Skip to main content
Menu Icon Menu Icon


Spotlight Article: California Supreme Court Holds that Borrowers Have Standing to Challenge an Allegedly Void Assignment of the Note and Deed of Trust in an Action for Wrongful Foreclosure

Fredrick S. Levin

Yesterday, the California Supreme Court held in Yvanova v. New Century Mortgage Corp, Case No. S218973 (Cal. Sup. Ct. February 18, 2016) that borrowers have standing to challenge an allegedly void assignment of a note and deed of trust in an action for wrongful foreclosure. In reaching this decision, the Court reversed the rule followed by the overwhelming majority of California courts that borrowers lacked such standing. The Court’s decision may have broad ramifications for lenders, investors, and servicers of California loans.

The Court’s Holding

In Yvanova, the borrower challenged the validity of her foreclosure on the ground that her loan was assigned into a securitized trust after the trust closing date set forth in the applicable pooling and servicing agreement, allegedly rendering the assignment void. To date, California courts have rejected hundreds of similar claims. In Yvanova, the Court held that “a borrower who has suffered a nonjudicial foreclosure does not lack standing to sue for wrongful foreclosure based on an allegedly void assignment merely because he or she was in default on the loan and was not a party to the challenged assignment.” Slip. Op. at 2. The Court’s ruling thus breathes new life into this favorite theory of the foreclosure defense bar.

The Court’s Reasoning

The Court acknowledged that the majority of California courts have held that borrowers do not have standing to challenge an allegedly void assignment because they are neither parties to, nor intended beneficiaries of, the assignment. Rather than adopt the majority approach, the Court based much of its decision on Glaski v. Bank of America, 218 Cal.App.4th 1079 (2013), in which the Fifth District Court of Appeal, on substantially similar facts, held that the question of standing turned on whether the alleged defect in the assignment, if proven, would render the assignment void altogether or merely voidable. Slip. Op. at 12. The parties to a voidable assignment have the power to ratify the defective assignment; parties to a void assignment have no such power. Id., at 10. In the former case, the Court would deny standing because the borrower would be asserting interests belonging solely to the parties to the assignment: only they have the power to ratify the assignment. Id. In the latter case, involving an allegedly void assignment, there would be no power of ratification, and thus the borrower would not be “asserting the interests of parties to the assignment; she [would be] asserting her own interest in limiting foreclosure on her property to those with legal authority to order a foreclosure sale.” Id., at 21.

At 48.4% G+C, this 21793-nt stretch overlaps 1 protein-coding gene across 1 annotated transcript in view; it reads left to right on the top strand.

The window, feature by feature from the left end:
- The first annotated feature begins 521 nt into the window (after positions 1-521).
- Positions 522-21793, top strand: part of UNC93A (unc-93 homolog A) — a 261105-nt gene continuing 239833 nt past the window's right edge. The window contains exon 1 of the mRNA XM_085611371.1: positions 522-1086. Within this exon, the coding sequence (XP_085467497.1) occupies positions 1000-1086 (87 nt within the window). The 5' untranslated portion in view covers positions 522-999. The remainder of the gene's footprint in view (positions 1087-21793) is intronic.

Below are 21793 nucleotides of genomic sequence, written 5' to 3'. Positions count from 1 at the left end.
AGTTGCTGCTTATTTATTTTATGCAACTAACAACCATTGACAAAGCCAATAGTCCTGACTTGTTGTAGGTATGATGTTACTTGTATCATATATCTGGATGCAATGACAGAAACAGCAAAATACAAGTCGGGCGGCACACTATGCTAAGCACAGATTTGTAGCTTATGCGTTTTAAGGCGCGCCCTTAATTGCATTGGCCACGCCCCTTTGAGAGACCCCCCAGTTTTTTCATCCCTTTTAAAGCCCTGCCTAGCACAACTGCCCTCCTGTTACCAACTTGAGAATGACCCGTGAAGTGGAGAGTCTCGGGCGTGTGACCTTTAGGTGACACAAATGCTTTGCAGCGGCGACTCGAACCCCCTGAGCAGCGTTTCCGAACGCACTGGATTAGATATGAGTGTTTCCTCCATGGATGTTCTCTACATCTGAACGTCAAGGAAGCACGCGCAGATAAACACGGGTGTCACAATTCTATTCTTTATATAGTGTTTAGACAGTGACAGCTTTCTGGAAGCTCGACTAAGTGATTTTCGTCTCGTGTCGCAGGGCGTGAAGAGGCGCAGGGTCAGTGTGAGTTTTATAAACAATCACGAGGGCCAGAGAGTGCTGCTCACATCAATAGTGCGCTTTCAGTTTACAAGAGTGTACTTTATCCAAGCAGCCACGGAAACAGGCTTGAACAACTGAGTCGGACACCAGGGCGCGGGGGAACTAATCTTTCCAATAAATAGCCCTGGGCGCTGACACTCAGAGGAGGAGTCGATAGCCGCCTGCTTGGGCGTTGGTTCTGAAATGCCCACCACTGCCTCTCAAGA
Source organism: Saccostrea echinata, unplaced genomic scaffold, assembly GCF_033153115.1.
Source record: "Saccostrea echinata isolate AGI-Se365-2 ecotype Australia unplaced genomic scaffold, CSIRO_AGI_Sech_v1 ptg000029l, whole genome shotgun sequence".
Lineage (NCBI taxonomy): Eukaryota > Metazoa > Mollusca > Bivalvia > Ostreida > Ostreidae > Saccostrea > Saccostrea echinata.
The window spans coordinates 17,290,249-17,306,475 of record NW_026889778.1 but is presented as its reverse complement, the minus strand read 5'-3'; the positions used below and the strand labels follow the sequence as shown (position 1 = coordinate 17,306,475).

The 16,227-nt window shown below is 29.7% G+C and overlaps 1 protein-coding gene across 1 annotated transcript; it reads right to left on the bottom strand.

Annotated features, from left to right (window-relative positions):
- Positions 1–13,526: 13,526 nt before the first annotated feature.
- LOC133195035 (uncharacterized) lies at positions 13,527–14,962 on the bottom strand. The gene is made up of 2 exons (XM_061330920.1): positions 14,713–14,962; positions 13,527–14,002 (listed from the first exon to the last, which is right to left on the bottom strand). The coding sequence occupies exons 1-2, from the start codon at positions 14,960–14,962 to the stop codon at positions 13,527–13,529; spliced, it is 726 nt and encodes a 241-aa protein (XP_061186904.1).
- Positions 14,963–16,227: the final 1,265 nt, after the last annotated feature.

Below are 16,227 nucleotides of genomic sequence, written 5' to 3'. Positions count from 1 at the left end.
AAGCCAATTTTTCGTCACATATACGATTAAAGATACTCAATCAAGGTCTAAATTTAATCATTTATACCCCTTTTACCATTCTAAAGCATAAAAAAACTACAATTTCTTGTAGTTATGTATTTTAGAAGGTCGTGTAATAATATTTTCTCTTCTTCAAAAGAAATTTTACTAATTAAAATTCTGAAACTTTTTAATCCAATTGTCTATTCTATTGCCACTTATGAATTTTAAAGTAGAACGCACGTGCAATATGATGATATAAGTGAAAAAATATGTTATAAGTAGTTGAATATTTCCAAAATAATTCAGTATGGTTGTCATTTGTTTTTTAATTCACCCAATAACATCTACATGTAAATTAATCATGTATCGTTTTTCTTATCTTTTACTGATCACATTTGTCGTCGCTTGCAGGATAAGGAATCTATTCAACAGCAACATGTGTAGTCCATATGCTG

Potential Impact of the Court’s Decision

Although a borrower’s standing to challenge an allegedly void assignment now appears settled under California law, the full impact of the decision will likely take some time to discern. By recognizing standing to challenge allegedly void assignments, the Court has clearly invited a substantial amount of wrongful foreclosure litigation. The statute of limitations for wrongful foreclosure is at least three years and, possibly longer, if a borrower can invoke the discovery rule or equitable tolling. See Cal. Code of Civ. Proc. § 338(d). Given the large number of securitized loans that have been foreclosed upon in California within the last several years, the number of possible claimants is potentially very large.

Click here to read the full article on the Buckley Sandler InfoBytes blog.